November 3, 2020 10:34 AM
This week’s Courier Herald Column:
There’s a bit of a cruel irony in writing a column with a deadline on election day that won’t be read until after the results are known. It forces the author to either ignore the main issue of the day or adopt a predictive tone for events that will already be in the past by the time they are printed.
With that in mind, I’ll also point out that I actively renounced the title of “pundit” after the 2016 election cycle. That cycle generally proved all of the “experts” wrong, myself included. More importantly, punditry has become a source of entertainment for too many that substitute a permanent horse race of campaigns for the actual acts of governing.
We have gotten to this divided place in American politics by focusing exclusively on campaigns and cheering for gridlock until the next one. Half of us refuse to accept the results of “the most important election of our lifetime” and instead begin to prepare for the next campaign.
As I can’t yet give a take on Tuesday’s election results and what they mean for us, I’ll now look ahead to the next election that can be projected with the most certainty before election day votes are counted. Georgians are most likely to have a runoff of the Senate seat formerly held by Johnny Isakson (and possibly the one held by David Perdue).
Based on current polling it appears Raphael Warnock will face either Senator Kelly Loeffler or Congressman Doug Collins on January 5th. Georgia law requires candidates to receive 50% plus one vote to be elected, and that’s not likely in this crowded field.
On this election, Republicans start out with a disadvantage. The GOP activist class may disagree, pointing out that Republicans hold all statewide offices going into election day, and I’m sure they’ll also note that historically they have a turnout advantage for runoffs.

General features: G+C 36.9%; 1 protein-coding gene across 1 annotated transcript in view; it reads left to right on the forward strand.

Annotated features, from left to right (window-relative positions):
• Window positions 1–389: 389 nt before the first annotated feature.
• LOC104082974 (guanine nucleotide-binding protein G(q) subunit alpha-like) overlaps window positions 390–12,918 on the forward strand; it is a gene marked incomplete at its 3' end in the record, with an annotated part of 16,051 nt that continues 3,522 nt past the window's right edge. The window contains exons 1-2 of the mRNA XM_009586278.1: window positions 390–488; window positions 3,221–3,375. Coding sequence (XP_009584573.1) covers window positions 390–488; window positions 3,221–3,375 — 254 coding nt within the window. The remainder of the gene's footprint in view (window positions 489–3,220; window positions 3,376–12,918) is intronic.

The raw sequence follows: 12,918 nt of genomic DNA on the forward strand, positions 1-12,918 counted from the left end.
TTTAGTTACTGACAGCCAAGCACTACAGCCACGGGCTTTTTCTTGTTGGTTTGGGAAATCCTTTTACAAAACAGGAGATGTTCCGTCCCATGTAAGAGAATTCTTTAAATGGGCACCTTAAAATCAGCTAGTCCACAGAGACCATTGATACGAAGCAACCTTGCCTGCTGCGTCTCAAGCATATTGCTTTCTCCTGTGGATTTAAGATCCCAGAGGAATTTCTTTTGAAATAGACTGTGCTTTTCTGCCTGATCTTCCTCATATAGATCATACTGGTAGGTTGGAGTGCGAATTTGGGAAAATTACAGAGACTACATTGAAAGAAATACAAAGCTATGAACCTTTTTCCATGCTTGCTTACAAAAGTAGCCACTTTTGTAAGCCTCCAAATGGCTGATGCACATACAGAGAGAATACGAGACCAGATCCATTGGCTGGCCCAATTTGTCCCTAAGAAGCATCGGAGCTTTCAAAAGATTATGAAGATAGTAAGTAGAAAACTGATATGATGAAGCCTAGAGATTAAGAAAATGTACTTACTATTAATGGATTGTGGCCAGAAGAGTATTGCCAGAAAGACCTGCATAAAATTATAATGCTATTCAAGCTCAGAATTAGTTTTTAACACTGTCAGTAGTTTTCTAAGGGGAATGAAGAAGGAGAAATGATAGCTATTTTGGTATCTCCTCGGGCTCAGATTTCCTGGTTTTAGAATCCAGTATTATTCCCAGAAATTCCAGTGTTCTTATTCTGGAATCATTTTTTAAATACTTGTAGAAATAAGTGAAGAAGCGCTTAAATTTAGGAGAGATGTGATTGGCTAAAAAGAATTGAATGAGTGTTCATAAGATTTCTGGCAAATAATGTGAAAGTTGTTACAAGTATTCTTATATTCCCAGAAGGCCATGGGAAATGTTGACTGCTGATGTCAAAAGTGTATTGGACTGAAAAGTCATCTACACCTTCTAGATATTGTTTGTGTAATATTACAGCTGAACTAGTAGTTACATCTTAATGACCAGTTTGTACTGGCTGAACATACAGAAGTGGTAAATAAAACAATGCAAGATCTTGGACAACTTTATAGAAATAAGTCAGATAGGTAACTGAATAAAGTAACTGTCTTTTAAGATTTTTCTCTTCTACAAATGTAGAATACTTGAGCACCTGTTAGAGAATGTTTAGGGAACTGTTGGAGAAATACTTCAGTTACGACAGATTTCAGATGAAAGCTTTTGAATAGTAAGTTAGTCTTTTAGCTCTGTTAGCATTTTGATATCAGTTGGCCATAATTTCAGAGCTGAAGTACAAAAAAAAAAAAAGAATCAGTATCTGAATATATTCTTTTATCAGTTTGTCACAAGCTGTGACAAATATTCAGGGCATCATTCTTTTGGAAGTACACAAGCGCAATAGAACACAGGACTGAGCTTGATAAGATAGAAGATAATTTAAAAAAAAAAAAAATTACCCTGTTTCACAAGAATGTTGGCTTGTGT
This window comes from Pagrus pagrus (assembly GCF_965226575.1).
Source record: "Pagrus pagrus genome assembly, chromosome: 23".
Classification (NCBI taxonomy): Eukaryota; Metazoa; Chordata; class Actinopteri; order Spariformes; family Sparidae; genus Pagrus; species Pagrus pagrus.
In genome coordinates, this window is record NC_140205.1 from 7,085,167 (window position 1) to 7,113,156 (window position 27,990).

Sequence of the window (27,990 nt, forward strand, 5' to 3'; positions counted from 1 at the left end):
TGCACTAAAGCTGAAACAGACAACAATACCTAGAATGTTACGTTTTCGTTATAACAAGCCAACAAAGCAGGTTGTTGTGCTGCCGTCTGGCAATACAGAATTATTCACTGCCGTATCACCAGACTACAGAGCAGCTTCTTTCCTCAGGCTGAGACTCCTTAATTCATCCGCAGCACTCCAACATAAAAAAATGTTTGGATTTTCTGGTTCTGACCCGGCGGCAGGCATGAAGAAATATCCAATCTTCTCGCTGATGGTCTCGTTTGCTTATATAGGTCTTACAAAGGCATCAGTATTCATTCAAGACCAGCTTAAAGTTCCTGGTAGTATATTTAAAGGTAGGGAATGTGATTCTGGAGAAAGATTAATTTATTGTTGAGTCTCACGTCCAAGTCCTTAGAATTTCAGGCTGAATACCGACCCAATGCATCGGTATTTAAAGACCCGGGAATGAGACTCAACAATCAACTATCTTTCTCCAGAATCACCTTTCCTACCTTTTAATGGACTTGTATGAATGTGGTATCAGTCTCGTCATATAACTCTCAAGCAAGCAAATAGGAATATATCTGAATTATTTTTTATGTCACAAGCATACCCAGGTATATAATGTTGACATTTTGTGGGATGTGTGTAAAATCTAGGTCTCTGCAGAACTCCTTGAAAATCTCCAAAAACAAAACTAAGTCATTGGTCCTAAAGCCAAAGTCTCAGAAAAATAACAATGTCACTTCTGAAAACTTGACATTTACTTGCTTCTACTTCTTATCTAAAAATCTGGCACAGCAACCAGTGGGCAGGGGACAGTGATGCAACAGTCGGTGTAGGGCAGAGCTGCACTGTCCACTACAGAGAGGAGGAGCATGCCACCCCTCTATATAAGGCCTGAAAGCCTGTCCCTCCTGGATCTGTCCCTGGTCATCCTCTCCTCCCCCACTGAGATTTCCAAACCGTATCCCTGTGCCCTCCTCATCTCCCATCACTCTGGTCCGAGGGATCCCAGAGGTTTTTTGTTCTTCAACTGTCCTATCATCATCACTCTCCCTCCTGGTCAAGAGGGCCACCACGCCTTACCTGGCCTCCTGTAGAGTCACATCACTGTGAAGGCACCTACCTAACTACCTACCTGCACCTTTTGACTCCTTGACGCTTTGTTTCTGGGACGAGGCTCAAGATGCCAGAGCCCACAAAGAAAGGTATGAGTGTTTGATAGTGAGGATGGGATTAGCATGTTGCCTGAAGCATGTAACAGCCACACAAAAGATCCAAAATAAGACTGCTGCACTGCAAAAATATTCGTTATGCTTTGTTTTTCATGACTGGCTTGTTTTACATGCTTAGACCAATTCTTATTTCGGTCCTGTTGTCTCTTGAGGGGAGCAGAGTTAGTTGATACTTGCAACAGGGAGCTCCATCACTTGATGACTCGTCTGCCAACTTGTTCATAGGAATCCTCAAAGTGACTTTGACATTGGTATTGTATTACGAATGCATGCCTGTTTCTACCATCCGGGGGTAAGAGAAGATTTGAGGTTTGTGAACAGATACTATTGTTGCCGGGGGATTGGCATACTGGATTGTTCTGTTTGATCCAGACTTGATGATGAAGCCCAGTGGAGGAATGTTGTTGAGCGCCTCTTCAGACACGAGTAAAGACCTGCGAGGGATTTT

I’m going to guess that by the time the final disclosures are filed, the Republican candidates and groups supporting them will have spent $50 Million or more. And what has that gotten them for a runoff?
A friend of mine relayed a story this week of his daughter reporting that she had voted in her elementary school’s mock election. Their household in the target suburban Atlanta Republican potential swing voter demographic.
When going down her list of preferred candidates, she said she had voted for Warnock. Her dad, intrigued as to her choice as there’s been little to no discussion of him in their home, asked her why.
“In his ads, he seems like a really nice man” she said. Then, she added the kicker that should help Republicans understand their disadvantage. “And, no one else in their ads has said anything bad about him.”
$50 Million of Republican money was spent this summer trying to prove which Republican is better friends with Stacey Abrams, or who compares most favorably with Attila the Hun. Raphael Warnock, unknown to many of Georgia’s voters before this campaign, has been allowed to define himself, positively.
Two Republican candidates for Senate have spent the general election cycle appealing to their party’s base. Raphael Warnock has been allowed to position in the center.
If you’re just ready for all of this to be over, you’re out of luck. Expect your holiday season to come with $100 Million or more to reposition the image of both Warnock and the remaining Republican between now and January 5th.
2020, already a year many of us would wish to forget, is going to drag this campaign season and the political ads, mail, and texts befitting a swing state all the way into 2021. May I be among the first to wish you a Happy New Year.